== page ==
It was evident that the waves would not kill her. The woman struggled valiantly to keep her head above the water, and although she was exhausted, the tide was with her.

The spirits, too, were with her: in all this rocky coast she was being carried towards the flat sandy stretch of shore below the promontory on which the Watcher stood. She would not be broken against rocks.

When the water was thigh deep the woman found her feet and stood up. Her long hair fell dripping down her back and over one full breast; water droplets clung to her chilled skin.

She was exhausted but triumphant, and the Watcher felt a distant admiration for her, as he might for one of the Swimmers evading his trap, or the Bear his arrow. He wondered fleetingly if she were one of the Swimmers, taking human form. In that case perhaps he ought not to kill her.

The woman paused for a moment, lifted her face to the heat of the sun and gasped deeply for air. Now that her goal was so close exhaustion seemed to grip her more surely.

She staggered once in the breaking waves, the water alternately pushing and pulling at her strong thighs, then moved forward again. For all her exhaustion the motion of her naked hips was smooth, the glistening sway of her silky-wet breasts hypnotic.

When she stepped onto sand and moved above the water's reach she lifted her arms and cried aloud her gratitude to the sea and the land.  Then her triumph was overcome by fatigue, and she dropped to the sand and lay drinking in the heat of the sun with her body. Her long hair was splayed out beneath her, and her body heaved as she gasped for breath.

Something stirred in the Watcher then: a fire that had not troubled him before lighted in him now. It flickered up behind his black eyes as he gazed at the woman on the sand. He would not kill her yet, he thought. Not yet.

The Watcher moved.


Something woke her up. Something frightening, because her heart was beating as though she had just had a brush with death. Shulamith sat upright in the silent gloom, her ears straining for the repetition of a sound she did not want to hear.

The drapes and her window were open as they always were at night—she could feel the sea-scented breeze stroke her forehead as she strained to hear, but the noise hadn't come from outside the protective shell of the house. It had come from within.

It came again, after a long moment when she hardly breathed; and with the sharp grace of a cat Smith turned her face towards the noise, as though drinking in its location as much through her wide eyes, even in the dark, as through her ears. The sound was muffled, certainly not as sharp as the one that had awakened her, but still unmistakably threatening: a noise of quiet scuffle, and single, low-voiced command.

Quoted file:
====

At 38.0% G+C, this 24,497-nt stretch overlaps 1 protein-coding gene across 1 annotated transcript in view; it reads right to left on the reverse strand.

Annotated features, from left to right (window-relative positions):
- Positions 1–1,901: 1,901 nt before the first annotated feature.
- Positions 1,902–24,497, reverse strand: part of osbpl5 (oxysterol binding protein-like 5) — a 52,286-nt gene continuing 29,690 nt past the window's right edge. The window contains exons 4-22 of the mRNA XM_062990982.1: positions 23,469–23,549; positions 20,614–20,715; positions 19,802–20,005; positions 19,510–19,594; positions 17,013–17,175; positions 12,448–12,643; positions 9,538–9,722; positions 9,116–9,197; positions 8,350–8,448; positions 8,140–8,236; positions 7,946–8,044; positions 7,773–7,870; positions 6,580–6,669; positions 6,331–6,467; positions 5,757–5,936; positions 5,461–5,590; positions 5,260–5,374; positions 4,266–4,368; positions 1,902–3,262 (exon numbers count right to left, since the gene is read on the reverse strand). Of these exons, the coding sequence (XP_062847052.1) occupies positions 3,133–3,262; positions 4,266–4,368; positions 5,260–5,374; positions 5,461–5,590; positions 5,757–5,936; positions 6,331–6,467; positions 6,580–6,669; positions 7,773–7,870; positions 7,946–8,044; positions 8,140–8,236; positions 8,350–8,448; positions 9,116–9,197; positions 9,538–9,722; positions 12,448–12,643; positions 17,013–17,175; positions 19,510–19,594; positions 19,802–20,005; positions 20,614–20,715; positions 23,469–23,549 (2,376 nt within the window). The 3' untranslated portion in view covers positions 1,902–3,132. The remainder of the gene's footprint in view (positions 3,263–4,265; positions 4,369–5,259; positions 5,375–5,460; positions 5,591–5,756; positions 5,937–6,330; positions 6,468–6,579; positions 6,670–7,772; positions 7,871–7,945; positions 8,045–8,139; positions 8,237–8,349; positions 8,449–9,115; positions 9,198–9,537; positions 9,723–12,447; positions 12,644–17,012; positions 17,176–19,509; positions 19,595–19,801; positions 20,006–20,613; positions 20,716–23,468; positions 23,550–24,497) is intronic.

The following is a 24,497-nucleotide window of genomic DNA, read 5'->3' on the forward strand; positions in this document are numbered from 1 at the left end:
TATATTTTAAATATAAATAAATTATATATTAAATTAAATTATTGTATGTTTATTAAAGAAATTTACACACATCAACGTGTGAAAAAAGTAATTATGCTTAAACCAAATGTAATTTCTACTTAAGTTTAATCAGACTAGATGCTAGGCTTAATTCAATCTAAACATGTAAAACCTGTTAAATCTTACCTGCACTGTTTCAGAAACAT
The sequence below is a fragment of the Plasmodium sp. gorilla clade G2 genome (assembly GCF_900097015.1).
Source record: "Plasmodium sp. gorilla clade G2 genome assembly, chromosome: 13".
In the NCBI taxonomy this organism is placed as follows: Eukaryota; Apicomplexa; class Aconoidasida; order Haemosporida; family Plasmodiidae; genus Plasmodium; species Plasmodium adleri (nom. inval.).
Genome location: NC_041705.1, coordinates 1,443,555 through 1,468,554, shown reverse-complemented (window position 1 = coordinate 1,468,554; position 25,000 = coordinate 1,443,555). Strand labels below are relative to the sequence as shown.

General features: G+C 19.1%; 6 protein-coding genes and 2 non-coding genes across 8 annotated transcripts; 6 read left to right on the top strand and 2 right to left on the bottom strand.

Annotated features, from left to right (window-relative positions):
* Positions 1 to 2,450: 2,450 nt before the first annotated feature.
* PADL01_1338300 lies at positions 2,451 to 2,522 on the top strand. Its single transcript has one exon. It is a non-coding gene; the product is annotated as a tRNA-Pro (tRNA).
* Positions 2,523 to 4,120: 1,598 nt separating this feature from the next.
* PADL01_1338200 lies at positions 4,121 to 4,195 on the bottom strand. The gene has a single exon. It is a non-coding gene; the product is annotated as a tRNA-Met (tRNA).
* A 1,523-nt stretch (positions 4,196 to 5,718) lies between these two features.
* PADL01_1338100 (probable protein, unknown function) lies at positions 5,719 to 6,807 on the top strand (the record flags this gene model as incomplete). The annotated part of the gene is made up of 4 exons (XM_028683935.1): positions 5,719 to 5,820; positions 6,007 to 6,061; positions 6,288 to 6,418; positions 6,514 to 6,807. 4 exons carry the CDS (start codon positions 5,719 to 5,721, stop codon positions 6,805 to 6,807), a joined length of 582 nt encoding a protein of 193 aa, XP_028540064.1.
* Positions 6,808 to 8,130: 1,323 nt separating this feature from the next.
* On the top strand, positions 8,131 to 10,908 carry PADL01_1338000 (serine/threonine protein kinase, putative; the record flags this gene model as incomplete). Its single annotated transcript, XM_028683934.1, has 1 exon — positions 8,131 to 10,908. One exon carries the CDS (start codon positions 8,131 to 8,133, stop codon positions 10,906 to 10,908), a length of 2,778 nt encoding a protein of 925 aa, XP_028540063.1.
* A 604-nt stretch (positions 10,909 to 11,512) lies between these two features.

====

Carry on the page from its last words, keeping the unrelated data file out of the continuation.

Daddy! she called wildly into the night. Her voice came out as a whisper, a cat's frightened hiss, but there was no point in calling again—she mustn't waste time. Shulamith ripped back the light blanket covering her legs and was running as soon as her feet hit the soft thick carpet.

A gleam of light showed beneath the door to her father's room, she saw when she reached the doorway, and the sight quickened her breathing and her pace, because the door should have been open. She sped around the wide balcony that overlooked the large front hall, terror snapping at her heels, clutching her throat. He should have listened to me, he should have hired a nurse, she thought, and then, I should have argued more, I should have insisted.

She had convinced him to sleep with his door open, and that was all.

But the door was closed now, the fine thread of light beneath proof, at this hour in the morning, that whatever had caused her to start up out of a sound sleep, heart pounding, had been no nightmare. Smith bit her lip. Why was the door closed? Who had closed it? She realized she had already begun a prayer in her head. Prayers were so simple after all. Please, God, please don't let him be dying. Please.

She was almost crying the last words aloud as she fought for a clumsy second with the door handle, and then the door flew open under her determined, desperate hand. 

And then she screamed.